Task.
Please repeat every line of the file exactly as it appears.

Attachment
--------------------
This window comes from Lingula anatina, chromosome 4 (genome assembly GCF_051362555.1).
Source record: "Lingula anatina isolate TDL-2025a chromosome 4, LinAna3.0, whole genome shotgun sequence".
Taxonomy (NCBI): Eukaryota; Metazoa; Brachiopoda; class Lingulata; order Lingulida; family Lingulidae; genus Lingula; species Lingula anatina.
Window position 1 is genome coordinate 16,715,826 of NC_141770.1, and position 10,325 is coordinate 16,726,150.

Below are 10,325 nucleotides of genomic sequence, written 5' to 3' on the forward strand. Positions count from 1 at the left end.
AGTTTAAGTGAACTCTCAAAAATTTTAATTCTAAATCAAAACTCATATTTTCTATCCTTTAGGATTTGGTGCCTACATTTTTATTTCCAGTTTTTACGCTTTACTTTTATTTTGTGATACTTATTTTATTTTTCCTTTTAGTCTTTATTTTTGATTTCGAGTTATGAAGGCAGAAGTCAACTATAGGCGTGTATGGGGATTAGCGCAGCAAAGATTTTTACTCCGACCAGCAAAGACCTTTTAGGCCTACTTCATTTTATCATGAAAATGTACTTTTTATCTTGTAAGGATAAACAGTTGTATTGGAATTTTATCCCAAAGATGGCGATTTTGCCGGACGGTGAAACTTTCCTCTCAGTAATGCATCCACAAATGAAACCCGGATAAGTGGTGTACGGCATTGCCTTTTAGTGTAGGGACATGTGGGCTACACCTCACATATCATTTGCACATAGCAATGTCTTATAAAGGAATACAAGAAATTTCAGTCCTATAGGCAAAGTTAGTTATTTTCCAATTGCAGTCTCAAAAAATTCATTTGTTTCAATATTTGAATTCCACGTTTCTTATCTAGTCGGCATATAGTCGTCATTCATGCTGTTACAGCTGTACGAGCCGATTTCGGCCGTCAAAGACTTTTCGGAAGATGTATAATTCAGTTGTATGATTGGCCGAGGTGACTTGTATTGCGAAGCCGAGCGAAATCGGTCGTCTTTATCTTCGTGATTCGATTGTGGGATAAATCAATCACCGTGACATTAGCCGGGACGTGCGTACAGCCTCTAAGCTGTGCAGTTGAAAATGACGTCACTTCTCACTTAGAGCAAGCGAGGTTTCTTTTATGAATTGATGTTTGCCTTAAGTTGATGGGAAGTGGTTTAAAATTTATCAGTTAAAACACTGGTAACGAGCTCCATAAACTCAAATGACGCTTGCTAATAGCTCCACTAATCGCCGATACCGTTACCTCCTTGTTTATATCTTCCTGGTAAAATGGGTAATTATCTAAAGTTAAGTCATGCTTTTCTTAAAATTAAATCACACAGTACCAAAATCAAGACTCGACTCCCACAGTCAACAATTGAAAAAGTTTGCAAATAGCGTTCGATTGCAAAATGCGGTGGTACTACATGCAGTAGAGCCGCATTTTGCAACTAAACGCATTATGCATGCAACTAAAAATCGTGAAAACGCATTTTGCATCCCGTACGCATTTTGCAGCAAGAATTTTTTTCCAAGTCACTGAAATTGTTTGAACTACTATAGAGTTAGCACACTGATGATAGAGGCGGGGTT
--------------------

This window comes from Lingula anatina, chromosome 4 (genome assembly GCF_051362555.1).
Source record: "Lingula anatina isolate TDL-2025a chromosome 4, LinAna3.0, whole genome shotgun sequence".
Taxonomy (NCBI): Eukaryota; Metazoa; Brachiopoda; class Lingulata; order Lingulida; family Lingulidae; genus Lingula; species Lingula anatina.
Window position 1 is genome coordinate 16,715,826 of NC_141770.1, and position 10,325 is coordinate 16,726,150.

Below are 10,325 nucleotides of genomic sequence, written 5' to 3' on the forward strand. Positions count from 1 at the left end.
AGTTTAAGTGAACTCTCAAAAATTTTAATTCTAAATCAAAACTCATATTTTCTATCCTTTAGGATTTGGTGCCTACATTTTTATTTCCAGTTTTTACGCTTTACTTTTATTTTGTGATACTTATTTTATTTTTCCTTTTAGTCTTTATTTTTGATTTCGAGTTATGAAGGCAGAAGTCAACTATAGGCGTGTATGGGGATTAGCGCAGCAAAGATTTTTACTCCGACCAGCAAAGACCTTTTAGGCCTACTTCATTTTATCATGAAAATGTACTTTTTATCTTGTAAGGATAAACAGTTGTATTGGAATTTTATCCCAAAGATGGCGATTTTGCCGGACGGTGAAACTTTCCTCTCAGTAATGCATCCACAAATGAAACCCGGATAAGTGGTGTACGGCATTGCCTTTTAGTGTAGGGACATGTGGGCTACACCTCACATATCATTTGCACATAGCAATGTCTTATAAAGGAATACAAGAAATTTCAGTCCTATAGGCAAAGTTAGTTATTTTCCAATTGCAGTCTCAAAAAATTCATTTGTTTCAATATTTGAATTCCACGTTTCTTATCTAGTCGGCATATAGTCGTCATTCATGCTGTTACAGCTGTACGAGCCGATTTCGGCCGTCAAAGACTTTTCGGAAGATGTATAATTCAGTTGTATGATTGGCCGAGGTGACTTGTATTGCGAAGCCGAGCGAAATCGGTCGTCTTTATCTTCGTGATTCGATTGTGGGATAAATCAATCACCGTGACATTAGCCGGGACGTGCGTACAGCCTCTAAGCTGTGCAGTTGAAAATGACGTCACTTCTCACTTAGAGCAAGCGAGGTTTCTTTTATGAATTGATGTTTGCCTTAAGTTGATGGGAAGTGGTTTAAAATTTATCAGTTAAAACACTGGTAACGAGCTCCATAAACTCAAATGACGCTTGCTAATAGCTCCACTAATCGCCGATACCGTTACCTCCTTGTTTATATCTTCCTGGTAAAATGGGTAATTATCTAAAGTTAAGTCATGCTTTTCTTAAAATTAAATCACACAGTACCAAAATCAAGACTCGACTCCCACAGTCAACAATTGAAAAAGTTTGCAAATAGCGTTCGATTGCAAAATGCGGTGGTACTACATGCAGTAGAGCCGCATTTTGCAACTAAACGCATTATGCATGCAACTAAAAATCGTGAAAACGCATTTTGCATCCCGTACGCATTTTGCAGCAAGAATTTTTTTCCAAGTCACTGAAATTGTTTGAACTACTATAGAGTTAGCACACTGATGATAGAGGCGGGGTT